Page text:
So Far, So Good: What We Know About Marijuana Legalization in Colorado, Washington, Alaska, Oregon and Washington, D.C.

October 13, 2016

In 2012, Colorado and Washington became the first two U.S. states – and the first two jurisdictions in the world – to approve ending marijuana prohibition and legally regulating marijuana production, distribution and sales. In the 2014 election, Alaska and Oregon followed suit, while Washington D.C. passed a more limited measure that legalized possession and home cultivation of marijuana (but did not address its taxation and sale due to D.C. law).


June 16, 2016

What causes addiction? Easy, right? Drugs cause addiction. But maybe it is not that simple. This video, made by Kurzgesagt, is adapted from Johann Hari's New York Times best-selling book 'Chasing The Scream: The First and Last Days of the War on Drugs.' The video highlights the important work of Dr. Bruce Alexander and his Rat Park project, a groundbreaking study into the causes of drug addiction.

Assessing New York’s Medical Marijuana Program: Problems of Patient Access and Affordability

June 13, 2016
New York became the 23rd state to roll out its medical marijuana program on January 7, 2016. The law has been criticized as being one of the most restrictive and burdensome programs in the country. This report, an assessment of the first four months of the program, found that patients and caregivers face significant barriers to accessing medical marijuana.

New Mexico’s Drug Overdose Death Epidemic: Understanding the Problem and Finding a Way Out of the Crisis

June 1, 2016

New Mexico is experiencing an ongoing crisis of drug overdose poisoning deaths. This booklet highlights the state's overdose data, reviews polling results on harm reduction programs, and presents policy recommendations to decrease opioid related overdose.

Marijuana Enforcement Disparities In California: A Racial Injustice

May 31, 2016

New data analyses conducted by the Drug Policy Alliance and ACLU of California find that racial disparities in marijuana policing have persisted, following the reduction of low-level marijuana possession from a misdemeanor to an infraction in 2011.

Racial Disparities in Marijuana Arrests in Virginia (2003-2013)

October 28, 2015

"Racial Disparities in Marijuana Arrests in Virginia (2003-2013)" reveals that marijuana possession arrests in Virginia have increased dramatically in recent years despite a nationwide trend in favor of reforming marijuana laws. Between 2003 and 2013, marijuana arrests in Virginia increased by 76%. Black Virginians have been disproportionately impacted by marijuana law enforcement despite constituting only 20% of the state's population and using marijuana at a similar rate as white Virginians.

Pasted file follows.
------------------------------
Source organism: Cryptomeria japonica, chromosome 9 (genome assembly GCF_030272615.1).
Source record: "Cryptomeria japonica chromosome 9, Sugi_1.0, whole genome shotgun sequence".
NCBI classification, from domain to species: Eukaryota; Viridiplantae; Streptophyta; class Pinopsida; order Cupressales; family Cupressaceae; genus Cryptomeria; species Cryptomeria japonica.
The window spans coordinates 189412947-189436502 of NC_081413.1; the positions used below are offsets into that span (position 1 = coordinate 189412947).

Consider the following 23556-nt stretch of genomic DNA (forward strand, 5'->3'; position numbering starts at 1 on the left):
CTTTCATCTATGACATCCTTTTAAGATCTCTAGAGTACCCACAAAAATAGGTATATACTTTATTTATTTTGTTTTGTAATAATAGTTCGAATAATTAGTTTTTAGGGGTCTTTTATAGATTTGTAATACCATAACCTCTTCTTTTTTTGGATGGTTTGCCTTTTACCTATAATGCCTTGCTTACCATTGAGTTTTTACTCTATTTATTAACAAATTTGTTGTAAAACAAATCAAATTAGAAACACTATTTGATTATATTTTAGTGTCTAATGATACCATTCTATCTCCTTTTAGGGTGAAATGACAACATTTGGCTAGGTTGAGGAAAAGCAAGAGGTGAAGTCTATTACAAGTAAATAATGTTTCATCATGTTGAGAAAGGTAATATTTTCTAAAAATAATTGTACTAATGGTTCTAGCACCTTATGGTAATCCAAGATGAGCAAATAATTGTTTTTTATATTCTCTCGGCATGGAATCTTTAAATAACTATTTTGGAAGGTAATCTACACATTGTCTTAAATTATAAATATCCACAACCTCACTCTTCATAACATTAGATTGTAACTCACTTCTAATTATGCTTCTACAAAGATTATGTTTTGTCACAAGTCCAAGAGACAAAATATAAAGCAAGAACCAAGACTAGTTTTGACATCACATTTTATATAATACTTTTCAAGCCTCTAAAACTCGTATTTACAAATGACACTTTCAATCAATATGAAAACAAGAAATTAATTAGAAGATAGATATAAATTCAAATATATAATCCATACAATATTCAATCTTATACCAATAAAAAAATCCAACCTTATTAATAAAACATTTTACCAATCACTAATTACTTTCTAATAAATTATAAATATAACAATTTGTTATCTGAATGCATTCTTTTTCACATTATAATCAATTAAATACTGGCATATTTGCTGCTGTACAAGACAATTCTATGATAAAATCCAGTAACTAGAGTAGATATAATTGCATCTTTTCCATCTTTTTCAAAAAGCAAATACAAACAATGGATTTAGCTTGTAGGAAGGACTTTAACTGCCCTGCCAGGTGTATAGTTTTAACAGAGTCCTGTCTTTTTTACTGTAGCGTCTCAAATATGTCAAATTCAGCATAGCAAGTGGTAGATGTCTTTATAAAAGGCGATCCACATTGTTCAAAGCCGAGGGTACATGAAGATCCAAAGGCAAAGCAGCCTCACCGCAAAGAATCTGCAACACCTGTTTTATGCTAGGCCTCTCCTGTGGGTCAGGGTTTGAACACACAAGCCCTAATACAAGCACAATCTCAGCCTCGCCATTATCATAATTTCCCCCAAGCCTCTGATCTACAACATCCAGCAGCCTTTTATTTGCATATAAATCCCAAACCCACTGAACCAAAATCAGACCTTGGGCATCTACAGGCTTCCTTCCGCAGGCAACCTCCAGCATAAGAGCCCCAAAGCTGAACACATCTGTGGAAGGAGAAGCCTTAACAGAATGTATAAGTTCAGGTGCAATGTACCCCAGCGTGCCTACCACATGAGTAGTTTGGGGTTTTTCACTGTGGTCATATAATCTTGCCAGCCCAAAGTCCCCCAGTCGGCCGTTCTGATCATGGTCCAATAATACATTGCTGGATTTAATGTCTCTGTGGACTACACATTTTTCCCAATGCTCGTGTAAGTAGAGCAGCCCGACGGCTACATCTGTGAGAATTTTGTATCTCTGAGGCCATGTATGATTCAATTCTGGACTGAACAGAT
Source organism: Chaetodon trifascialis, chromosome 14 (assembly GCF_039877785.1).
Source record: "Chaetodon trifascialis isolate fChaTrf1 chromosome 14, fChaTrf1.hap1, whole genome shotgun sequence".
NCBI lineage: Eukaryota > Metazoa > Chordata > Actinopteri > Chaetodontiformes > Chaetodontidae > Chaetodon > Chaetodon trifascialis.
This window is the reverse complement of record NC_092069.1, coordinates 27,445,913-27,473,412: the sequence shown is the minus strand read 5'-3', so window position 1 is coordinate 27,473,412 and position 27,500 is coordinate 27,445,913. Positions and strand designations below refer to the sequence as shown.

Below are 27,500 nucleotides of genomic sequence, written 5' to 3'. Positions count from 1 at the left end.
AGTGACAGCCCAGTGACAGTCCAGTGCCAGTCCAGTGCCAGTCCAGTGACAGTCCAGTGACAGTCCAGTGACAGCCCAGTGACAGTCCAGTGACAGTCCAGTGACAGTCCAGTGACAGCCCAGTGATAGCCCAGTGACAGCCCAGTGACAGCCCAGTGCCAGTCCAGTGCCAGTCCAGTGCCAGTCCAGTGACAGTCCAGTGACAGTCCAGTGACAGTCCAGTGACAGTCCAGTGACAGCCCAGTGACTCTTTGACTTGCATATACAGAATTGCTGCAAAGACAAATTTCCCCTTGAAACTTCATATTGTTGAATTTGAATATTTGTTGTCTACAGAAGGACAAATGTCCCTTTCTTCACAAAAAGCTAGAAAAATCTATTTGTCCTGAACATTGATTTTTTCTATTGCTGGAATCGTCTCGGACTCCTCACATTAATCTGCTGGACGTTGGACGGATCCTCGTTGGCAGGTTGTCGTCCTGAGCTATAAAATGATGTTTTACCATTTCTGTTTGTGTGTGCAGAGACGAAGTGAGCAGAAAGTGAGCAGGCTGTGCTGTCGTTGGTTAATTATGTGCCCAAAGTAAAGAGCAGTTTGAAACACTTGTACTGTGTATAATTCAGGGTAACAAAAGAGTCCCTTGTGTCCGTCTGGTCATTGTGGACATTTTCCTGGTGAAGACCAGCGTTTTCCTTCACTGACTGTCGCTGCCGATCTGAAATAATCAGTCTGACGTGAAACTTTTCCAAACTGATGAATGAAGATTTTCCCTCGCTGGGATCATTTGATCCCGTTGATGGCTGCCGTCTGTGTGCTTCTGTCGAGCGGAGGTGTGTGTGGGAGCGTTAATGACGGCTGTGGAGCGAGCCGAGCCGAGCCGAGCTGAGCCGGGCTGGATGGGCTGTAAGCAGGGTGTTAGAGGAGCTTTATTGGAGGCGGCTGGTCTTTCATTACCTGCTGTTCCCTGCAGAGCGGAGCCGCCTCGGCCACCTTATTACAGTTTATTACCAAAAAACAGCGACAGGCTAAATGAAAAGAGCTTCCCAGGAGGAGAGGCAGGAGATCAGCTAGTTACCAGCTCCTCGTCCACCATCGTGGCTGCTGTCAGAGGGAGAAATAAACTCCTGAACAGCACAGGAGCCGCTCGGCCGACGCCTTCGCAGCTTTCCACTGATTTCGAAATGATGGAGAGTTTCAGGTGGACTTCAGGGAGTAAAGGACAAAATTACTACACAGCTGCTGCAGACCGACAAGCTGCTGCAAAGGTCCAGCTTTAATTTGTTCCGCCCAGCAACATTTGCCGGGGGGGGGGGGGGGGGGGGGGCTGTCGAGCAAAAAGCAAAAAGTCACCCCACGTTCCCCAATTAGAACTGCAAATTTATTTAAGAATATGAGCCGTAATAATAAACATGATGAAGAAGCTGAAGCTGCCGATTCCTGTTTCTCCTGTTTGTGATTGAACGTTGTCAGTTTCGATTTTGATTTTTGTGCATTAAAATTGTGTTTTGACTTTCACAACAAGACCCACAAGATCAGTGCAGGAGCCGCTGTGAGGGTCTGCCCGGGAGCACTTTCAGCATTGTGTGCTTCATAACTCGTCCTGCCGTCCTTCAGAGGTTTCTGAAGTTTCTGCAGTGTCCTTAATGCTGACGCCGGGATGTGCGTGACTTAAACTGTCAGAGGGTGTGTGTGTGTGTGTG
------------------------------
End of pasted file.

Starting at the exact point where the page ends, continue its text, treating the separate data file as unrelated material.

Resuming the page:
A Guide to Prop. 47 Reclassification in Los Angeles County

October 2, 2015

Proposition 47 is a law passed by voter initiative in California on November 4, 2014. Prop. 47 changed certain low-level crimes like drug possession and petty-theft offenses from felonies or wobblers (crimes that could be tried as felonies or misdemeanors) to misdemeanors. The provisions of Prop. 47 apply retroactively (for persons already convicted for these crimes) and going forward for all future criminal adjudications.

Marijuana Legalization in Washington After 1 Year of Retail Sales and 2.5 Years of Legal Possession

July 6, 2015

In November 2012, voters in Washington and Colorado approved the first two laws in the U.S. to end marijuana prohibition and legally regulate marijuana production, distribution and sales. In December 2012, marijuana possession and use by adults 21 years of age and older became legal in Washington. A year-and-a-half later, the first retail marijuana stores opened their doors on July 8, 2014.

Above the Law: An Investigation of Civil Asset Forfeiture in California

April 21, 2015

Above the Law: An Investigation of Civil Asset Forfeiture Abuses in California is a multi-year, comprehensive look at asset forfeiture abuses in California that reveals the troubling extent to which law enforcement agencies have violated state and federal law.  Civil asset forfeiture law allows the government to seize and keep cash, cars, real estate, and any other property – even from citizens never charged with or convicted of a crime.  Because these assets often go straight into the coffers of the enforcement agency, these laws have led to a perversion of police

Marijuana Arrests in Colorado After the Passage of Amendment 64

March 25, 2015

This report provides comprehensive data on marijuana charges and arrests in Colorado before and after the passage of Amendment 64 in 2012. The report compiles and analyzes data from the county judicial districts, as well as various law enforcement agencies via the National Incident Based Reporting System (NIBRS). The report finds that marijuana arrests have drastically plummeted in Colorado following the passage of Amendment 64.

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